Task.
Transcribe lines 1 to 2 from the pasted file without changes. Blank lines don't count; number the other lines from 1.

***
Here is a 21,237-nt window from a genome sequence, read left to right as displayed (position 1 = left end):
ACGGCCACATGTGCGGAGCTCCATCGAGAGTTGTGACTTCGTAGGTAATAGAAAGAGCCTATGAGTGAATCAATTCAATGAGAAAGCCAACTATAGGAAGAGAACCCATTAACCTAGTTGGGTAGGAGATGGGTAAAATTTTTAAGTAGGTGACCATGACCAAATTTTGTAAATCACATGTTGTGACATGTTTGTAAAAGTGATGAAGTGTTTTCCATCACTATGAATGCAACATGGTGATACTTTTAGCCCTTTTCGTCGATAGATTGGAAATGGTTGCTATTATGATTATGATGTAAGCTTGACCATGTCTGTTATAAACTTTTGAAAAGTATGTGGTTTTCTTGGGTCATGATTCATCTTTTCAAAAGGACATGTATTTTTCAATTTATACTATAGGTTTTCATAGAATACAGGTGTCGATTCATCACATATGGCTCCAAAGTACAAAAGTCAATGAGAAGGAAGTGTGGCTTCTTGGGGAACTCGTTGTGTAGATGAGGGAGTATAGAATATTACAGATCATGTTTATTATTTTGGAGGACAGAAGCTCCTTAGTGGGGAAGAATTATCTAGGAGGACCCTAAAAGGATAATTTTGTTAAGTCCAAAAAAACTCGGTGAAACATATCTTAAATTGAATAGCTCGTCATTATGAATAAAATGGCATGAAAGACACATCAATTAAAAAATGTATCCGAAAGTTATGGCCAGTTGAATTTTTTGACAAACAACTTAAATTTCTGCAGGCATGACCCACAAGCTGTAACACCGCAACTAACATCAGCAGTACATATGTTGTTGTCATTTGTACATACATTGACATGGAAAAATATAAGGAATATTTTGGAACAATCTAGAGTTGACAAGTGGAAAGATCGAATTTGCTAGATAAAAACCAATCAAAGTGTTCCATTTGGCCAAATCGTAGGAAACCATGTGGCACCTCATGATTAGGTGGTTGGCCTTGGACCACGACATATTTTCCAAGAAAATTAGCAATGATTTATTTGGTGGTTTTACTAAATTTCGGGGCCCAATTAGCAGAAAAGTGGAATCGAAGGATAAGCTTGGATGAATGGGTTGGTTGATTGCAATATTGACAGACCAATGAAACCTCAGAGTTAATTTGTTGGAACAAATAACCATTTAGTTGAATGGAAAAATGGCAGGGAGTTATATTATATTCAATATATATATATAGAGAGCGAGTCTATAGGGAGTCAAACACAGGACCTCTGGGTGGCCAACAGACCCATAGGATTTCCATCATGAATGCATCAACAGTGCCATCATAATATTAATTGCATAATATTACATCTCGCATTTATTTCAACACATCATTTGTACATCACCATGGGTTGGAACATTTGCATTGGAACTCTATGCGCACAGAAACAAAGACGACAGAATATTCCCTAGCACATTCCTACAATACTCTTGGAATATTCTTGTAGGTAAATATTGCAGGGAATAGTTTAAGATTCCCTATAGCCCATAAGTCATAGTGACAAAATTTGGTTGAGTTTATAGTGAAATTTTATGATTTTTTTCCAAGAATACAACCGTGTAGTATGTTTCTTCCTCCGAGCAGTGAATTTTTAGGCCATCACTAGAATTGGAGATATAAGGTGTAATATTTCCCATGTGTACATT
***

Here is a 21,237-nt window from a genome sequence, read left to right as displayed (position 1 = left end):
ACGGCCACATGTGCGGAGCTCCATCGAGAGTTGTGACTTCGTAGGTAATAGAAAGAGCCTATGAGTGAATCAATTCAATGAGAAAGCCAACTATAGGAAGAGAACCCATTAACCTAGTTGGGTAGGAGATGGGTAAAATTTTTAAGTAGGTGACCATGACCAAATTTTGTAAATCACATGTTGTGACATGTTTGTAAAAGTGATGAAGTGTTTTCCATCACTATGAATGCAACATGGTGATACTTTTAGCCCTTTTCGTCGATAGATTGGAAATGGTTGCTATTATGATTATGATGTAAGCTTGACCATGTCTGTTATAAACTTTTGAAAAGTATGTGGTTTTCTTGGGTCATGATTCATCTTTTCAAAAGGACATGTATTTTTCAATTTATACTATAGGTTTTCATAGAATACAGGTGTCGATTCATCACATATGGCTCCAAAGTACAAAAGTCAATGAGAAGGAAGTGTGGCTTCTTGGGGAACTCGTTGTGTAGATGAGGGAGTATAGAATATTACAGATCATGTTTATTATTTTGGAGGACAGAAGCTCCTTAGTGGGGAAGAATTATCTAGGAGGACCCTAAAAGGATAATTTTGTTAAGTCCAAAAAAACTCGGTGAAACATATCTTAAATTGAATAGCTCGTCATTATGAATAAAATGGCATGAAAGACACATCAATTAAAAAATGTATCCGAAAGTTATGGCCAGTTGAATTTTTTGACAAACAACTTAAATTTCTGCAGGCATGACCCACAAGCTGTAACACCGCAACTAACATCAGCAGTACATATGTTGTTGTCATTTGTACATACATTGACATGGAAAAATATAAGGAATATTTTGGAACAATCTAGAGTTGACAAGTGGAAAGATCGAATTTGCTAGATAAAAACCAATCAAAGTGTTCCATTTGGCCAAATCGTAGGAAACCATGTGGCACCTCATGATTAGGTGGTTGGCCTTGGACCACGACATATTTTCCAAGAAAATTAGCAATGATTTATTTGGTGGTTTTACTAAATTTCGGGGCCCAATTAGCAGAAAAGTGGAATCGAAGGATAAGCTTGGATGAATGGGTTGGTTGATTGCAATATTGACAGACCAATGAAACCTCAGAGTTAATTTGTTGGAACAAATAACCATTTAGTTGAATGGAAAAATGGCAGGGAGTTATATTATATTCAATATATATATATAGAGAGCGAGTCTATAGGGAGTCAAACACAGGACCTCTGGGTGGCCAACAGACCCATAGGATTTCCATCATGAATGCATCAACAGTGCCATCATAATATTAATTGCATAATATTACATCTCGCATTTATTTCAACACATCATTTGTACATCACCATGGGTTGGAACATTTGCATTGGAACTCTATGCGCACAGAAACAAAGACGACAGAATATTCCCTAGCACATTCCTACAATACTCTTGGAATATTCTTGTAGGTAAATATTGCAGGGAATAGTTTAAGATTCCCTATAGCCCATAAGTCATAGTGACAAAATTTGGTTGAGTTTATAGTGAAATTTTATGATTTTTTTCCAAGAATACAACCGTGTAGTATGTTTCTTCCTCCGAGCAGTGAATTTTTAGGCCATCACTAGAATTGGAGATATAAGGTGTAATATTTCCCATGTGTACATT